This isn’t only important in my personal relationships but hugely important for my health. If I can not communicate to my doctors – if I can’t explain symptoms in the presentations of data they want (how many painkillers, what type of pain, when, why)  – I can’t get the best healthcare I deserve.

Let alone the fact that being isolated in an experience can bring great loneliness.

Online is where I’ve found the most sense of community. Using the term spoonie as a quick identifier for someone who lives with chronic illness, I’ve made great friends. Not all we talk about is illness, but being able to relate to this shared experience is so valuable. Being able to see my experience written in others’ words, words I couldn’t put together myself, is a bunch of mini revelations.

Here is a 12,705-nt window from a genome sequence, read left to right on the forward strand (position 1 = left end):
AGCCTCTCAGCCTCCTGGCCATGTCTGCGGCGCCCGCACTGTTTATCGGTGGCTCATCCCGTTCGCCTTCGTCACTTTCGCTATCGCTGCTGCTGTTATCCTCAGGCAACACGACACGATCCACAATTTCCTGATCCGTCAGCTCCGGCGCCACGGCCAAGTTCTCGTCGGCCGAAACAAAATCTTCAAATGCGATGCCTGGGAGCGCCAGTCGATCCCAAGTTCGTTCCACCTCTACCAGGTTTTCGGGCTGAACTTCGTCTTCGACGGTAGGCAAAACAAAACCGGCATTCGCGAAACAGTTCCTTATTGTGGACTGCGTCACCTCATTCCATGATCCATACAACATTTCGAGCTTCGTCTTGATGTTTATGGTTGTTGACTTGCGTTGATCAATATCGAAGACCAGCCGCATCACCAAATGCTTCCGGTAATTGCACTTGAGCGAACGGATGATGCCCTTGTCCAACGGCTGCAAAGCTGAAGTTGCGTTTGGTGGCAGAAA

That’s why I want to record this, for other spoonies as well as for people without a clue.

I’m always trying to find new analogies for pain.

“Y’know, when it feels like you brain’s been in a washing machine and you brushed your arms with wire wool?”

“No.”

“Cool.”

They don’t always hit the mark.

However this desire to record has definitely got me in trouble. I can’t record everything, especially not with such a dodgy memory.

Getting used to my impaired memory has been very hard. Losing the ability to know for certain what has happened has given me real anxiety. There are great big gaps where my mind pings around trying to find any detail to hook on to about that day or week so I can start to build a picture of what may have happened.